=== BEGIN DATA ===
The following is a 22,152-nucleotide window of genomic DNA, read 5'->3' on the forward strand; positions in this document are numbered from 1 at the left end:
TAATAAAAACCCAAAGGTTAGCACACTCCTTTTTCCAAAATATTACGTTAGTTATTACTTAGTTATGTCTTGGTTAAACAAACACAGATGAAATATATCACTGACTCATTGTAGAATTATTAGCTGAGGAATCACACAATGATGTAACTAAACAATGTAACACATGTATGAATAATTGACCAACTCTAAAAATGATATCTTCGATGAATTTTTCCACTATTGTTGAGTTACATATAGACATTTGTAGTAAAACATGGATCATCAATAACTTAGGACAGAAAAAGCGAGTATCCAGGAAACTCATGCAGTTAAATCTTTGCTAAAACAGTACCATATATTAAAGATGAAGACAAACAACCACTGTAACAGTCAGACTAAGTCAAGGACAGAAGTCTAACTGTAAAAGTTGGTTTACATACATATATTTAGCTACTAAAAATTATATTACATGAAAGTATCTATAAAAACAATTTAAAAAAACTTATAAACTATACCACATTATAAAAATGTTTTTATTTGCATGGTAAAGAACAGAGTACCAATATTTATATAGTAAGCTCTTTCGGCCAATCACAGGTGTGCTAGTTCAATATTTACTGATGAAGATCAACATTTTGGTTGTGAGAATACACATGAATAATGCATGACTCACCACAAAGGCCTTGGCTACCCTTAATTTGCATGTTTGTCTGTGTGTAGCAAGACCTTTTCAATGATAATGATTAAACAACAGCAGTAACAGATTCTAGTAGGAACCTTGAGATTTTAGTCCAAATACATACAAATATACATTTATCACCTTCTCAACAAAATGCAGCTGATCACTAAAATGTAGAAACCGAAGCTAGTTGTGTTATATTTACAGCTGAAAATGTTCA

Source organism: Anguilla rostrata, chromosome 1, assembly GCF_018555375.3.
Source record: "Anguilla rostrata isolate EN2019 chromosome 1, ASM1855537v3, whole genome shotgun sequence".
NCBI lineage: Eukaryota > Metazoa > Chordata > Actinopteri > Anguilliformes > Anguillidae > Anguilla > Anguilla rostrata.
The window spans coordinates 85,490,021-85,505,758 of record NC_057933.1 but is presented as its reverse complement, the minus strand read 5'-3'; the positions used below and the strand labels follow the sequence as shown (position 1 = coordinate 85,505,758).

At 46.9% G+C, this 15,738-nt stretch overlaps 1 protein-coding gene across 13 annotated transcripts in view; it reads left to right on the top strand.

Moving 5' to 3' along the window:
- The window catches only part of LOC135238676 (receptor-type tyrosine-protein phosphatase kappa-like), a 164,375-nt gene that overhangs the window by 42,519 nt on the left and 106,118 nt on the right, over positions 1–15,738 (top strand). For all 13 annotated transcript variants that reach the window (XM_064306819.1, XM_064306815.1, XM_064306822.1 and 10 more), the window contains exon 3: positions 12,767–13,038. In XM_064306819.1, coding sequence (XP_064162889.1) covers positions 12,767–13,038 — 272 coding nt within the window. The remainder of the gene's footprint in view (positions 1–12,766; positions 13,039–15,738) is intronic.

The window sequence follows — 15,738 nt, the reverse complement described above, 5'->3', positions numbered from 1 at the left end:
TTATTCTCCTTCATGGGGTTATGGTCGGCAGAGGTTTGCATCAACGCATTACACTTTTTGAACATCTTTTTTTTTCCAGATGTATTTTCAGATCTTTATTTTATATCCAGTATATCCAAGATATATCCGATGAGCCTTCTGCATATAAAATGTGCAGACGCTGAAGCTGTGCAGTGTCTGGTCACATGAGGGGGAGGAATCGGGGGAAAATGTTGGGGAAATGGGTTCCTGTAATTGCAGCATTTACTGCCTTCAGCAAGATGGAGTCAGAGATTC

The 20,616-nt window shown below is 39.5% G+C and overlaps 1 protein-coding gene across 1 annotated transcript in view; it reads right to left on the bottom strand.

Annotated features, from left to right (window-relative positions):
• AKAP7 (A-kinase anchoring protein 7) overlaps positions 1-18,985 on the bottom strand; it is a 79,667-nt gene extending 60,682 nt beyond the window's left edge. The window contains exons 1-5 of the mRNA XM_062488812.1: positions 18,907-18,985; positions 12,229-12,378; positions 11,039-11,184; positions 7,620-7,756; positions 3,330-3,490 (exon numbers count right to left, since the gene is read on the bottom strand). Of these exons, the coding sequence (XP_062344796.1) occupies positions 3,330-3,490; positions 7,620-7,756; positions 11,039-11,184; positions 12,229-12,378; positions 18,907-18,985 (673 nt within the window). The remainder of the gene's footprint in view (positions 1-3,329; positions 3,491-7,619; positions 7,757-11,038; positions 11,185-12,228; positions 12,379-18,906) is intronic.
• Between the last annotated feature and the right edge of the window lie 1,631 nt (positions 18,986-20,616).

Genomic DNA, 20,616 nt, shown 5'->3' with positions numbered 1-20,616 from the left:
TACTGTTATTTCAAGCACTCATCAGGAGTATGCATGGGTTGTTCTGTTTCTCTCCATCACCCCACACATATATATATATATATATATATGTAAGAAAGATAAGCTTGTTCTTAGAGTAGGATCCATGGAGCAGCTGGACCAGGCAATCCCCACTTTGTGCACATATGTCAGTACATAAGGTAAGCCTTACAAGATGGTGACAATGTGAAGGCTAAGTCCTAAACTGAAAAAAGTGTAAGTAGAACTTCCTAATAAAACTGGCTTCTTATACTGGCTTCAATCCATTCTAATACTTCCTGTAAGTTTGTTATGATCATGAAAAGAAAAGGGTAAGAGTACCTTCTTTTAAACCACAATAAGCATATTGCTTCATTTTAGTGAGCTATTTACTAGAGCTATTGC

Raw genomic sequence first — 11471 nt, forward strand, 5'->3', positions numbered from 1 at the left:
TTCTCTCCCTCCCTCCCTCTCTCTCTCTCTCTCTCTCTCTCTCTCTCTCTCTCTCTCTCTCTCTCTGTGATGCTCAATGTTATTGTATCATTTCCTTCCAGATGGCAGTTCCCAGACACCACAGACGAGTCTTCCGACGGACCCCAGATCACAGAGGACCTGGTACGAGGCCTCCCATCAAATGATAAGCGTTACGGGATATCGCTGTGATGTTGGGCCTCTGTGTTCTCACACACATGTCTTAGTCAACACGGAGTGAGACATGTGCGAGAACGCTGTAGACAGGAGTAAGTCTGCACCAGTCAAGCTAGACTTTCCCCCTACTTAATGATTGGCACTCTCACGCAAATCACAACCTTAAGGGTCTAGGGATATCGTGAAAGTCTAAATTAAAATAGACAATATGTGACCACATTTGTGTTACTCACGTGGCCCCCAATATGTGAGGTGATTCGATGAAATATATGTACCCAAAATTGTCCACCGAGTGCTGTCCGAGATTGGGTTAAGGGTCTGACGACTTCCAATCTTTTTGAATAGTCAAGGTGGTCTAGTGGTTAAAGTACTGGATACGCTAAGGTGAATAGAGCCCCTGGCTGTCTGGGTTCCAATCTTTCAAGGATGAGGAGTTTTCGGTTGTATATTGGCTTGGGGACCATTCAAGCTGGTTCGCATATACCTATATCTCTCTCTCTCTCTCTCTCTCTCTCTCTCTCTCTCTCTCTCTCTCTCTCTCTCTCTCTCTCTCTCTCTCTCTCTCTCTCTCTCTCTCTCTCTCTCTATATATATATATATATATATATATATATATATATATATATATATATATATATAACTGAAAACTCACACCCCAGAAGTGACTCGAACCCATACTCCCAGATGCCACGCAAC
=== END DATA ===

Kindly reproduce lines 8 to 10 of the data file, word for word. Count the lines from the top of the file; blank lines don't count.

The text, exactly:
Moving 5' to 3' along the window:
- The window catches only part of LOC135238676 (receptor-type tyrosine-protein phosphatase kappa-like), a 164,375-nt gene that overhangs the window by 42,519 nt on the left and 106,118 nt on the right, over positions 1–15,738 (top strand). For all 13 annotated transcript variants that reach the window (XM_064306819.1, XM_064306815.1, XM_064306822.1 and 10 more), the window contains exon 3: positions 12,767–13,038. In XM_064306819.1, coding sequence (XP_064162889.1) covers positions 12,767–13,038 — 272 coding nt within the window. The remainder of the gene's footprint in view (positions 1–12,766; positions 13,039–15,738) is intronic.

The window sequence follows — 15,738 nt, the reverse complement described above, 5'->3', positions numbered from 1 at the left end: